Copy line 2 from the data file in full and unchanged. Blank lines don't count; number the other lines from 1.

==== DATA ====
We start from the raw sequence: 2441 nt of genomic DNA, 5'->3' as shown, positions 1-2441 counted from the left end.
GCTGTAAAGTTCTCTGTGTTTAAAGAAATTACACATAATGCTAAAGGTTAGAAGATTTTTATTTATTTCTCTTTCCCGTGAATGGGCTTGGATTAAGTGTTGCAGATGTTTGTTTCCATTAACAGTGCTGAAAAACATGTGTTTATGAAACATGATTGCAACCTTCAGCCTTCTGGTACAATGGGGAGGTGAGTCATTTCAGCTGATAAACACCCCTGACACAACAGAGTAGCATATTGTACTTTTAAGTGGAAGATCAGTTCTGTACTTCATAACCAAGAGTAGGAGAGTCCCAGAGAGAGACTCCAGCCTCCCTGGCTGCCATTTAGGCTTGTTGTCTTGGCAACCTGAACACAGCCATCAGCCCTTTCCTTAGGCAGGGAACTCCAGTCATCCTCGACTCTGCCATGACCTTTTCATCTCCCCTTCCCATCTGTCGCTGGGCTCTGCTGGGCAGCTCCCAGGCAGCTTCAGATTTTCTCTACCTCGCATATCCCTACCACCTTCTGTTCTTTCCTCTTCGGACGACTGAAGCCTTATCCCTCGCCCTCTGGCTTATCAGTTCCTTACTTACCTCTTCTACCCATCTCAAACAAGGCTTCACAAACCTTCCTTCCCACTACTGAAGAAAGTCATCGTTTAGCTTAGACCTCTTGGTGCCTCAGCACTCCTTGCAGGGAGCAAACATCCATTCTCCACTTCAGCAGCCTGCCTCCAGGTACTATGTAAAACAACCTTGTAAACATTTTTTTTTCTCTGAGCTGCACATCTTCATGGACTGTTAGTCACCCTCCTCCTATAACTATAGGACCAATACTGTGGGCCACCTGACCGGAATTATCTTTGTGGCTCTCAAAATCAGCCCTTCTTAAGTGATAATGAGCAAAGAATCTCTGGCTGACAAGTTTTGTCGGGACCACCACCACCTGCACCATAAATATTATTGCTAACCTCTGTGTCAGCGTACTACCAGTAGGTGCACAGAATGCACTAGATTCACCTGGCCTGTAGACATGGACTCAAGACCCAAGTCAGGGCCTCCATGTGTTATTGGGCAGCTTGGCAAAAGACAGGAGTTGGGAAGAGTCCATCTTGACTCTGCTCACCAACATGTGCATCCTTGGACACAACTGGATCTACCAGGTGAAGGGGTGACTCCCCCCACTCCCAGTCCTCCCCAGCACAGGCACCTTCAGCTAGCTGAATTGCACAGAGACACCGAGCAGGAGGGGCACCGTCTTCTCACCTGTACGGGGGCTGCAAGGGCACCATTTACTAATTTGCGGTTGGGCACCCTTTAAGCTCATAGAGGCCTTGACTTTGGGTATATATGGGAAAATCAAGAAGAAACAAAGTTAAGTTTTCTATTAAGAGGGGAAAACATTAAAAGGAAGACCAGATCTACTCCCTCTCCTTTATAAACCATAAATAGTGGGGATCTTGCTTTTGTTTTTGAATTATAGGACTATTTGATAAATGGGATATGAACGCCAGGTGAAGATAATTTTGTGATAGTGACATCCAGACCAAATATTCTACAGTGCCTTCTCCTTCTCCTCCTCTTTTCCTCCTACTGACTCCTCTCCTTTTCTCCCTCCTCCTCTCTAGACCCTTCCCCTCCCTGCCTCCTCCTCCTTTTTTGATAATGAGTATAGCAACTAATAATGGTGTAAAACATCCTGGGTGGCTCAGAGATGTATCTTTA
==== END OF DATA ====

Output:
GCTGTAAAGTTCTCTGTGTTTAAAGAAATTACACATAATGCTAAAGGTTAGAAGATTTTTATTTATTTCTCTTTCCCGTGAATGGGCTTGGATTAAGTGTTGCAGATGTTTGTTTCCATTAACAGTGCTGAAAAACATGTGTTTATGAAACATGATTGCAACCTTCAGCCTTCTGGTACAATGGGGAGGTGAGTCATTTCAGCTGATAAACACCCCTGACACAACAGAGTAGCATATTGTACTTTTAAGTGGAAGATCAGTTCTGTACTTCATAACCAAGAGTAGGAGAGTCCCAGAGAGAGACTCCAGCCTCCCTGGCTGCCATTTAGGCTTGTTGTCTTGGCAACCTGAACACAGCCATCAGCCCTTTCCTTAGGCAGGGAACTCCAGTCATCCTCGACTCTGCCATGACCTTTTCATCTCCCCTTCCCATCTGTCGCTGGGCTCTGCTGGGCAGCTCCCAGGCAGCTTCAGATTTTCTCTACCTCGCATATCCCTACCACCTTCTGTTCTTTCCTCTTCGGACGACTGAAGCCTTATCCCTCGCCCTCTGGCTTATCAGTTCCTTACTTACCTCTTCTACCCATCTCAAACAAGGCTTCACAAACCTTCCTTCCCACTACTGAAGAAAGTCATCGTTTAGCTTAGACCTCTTGGTGCCTCAGCACTCCTTGCAGGGAGCAAACATCCATTCTCCACTTCAGCAGCCTGCCTCCAGGTACTATGTAAAACAACCTTGTAAACATTTTTTTTTCTCTGAGCTGCACATCTTCATGGACTGTTAGTCACCCTCCTCCTATAACTATAGGACCAATACTGTGGGCCACCTGACCGGAATTATCTTTGTGGCTCTCAAAATCAGCCCTTCTTAAGTGATAATGAGCAAAGAATCTCTGGCTGACAAGTTTTGTCGGGACCACCACCACCTGCACCATAAATATTATTGCTAACCTCTGTGTCAGCGTACTACCAGTAGGTGCACAGAATGCACTAGATTCACCTGGCCTGTAGACATGGACTCAAGACCCAAGTCAGGGCCTCCATGTGTTATTGGGCAGCTTGGCAAAAGACAGGAGTTGGGAAGAGTCCATCTTGACTCTGCTCACCAACATGTGCATCCTTGGACACAACTGGATCTACCAGGTGAAGGGGTGACTCCCCCCACTCCCAGTCCTCCCCAGCACAGGCACCTTCAGCTAGCTGAATTGCACAGAGACACCGAGCAGGAGGGGCACCGTCTTCTCACCTGTACGGGGGCTGCAAGGGCACCATTTACTAATTTGCGGTTGGGCACCCTTTAAGCTCATAGAGGCCTTGACTTTGGGTATATATGGGAAAATCAAGAAGAAACAAAGTTAAGTTTTCTATTAAGAGGGGAAAACATTAAAAGGAAGACCAGATCTACTCCCTCTCCTTTATAAACCATAAATAGTGGGGATCTTGCTTTTGTTTTTGAATTATAGGACTATTTGATAAATGGGATATGAACGCCAGGTGAAGATAATTTTGTGATAGTGACATCCAGACCAAATATTCTACAGTGCCTTCTCCTTCTCCTCCTCTTTTCCTCCTACTGACTCCTCTCCTTTTCTCCCTCCTCCTCTCTAGACCCTTCCCCTCCCTGCCTCCTCCTCCTTTTTTGATAATGAGTATAGCAACTAATAATGGTGTAAAACATCCTGGGTGGCTCAGAGATGTATCTTTA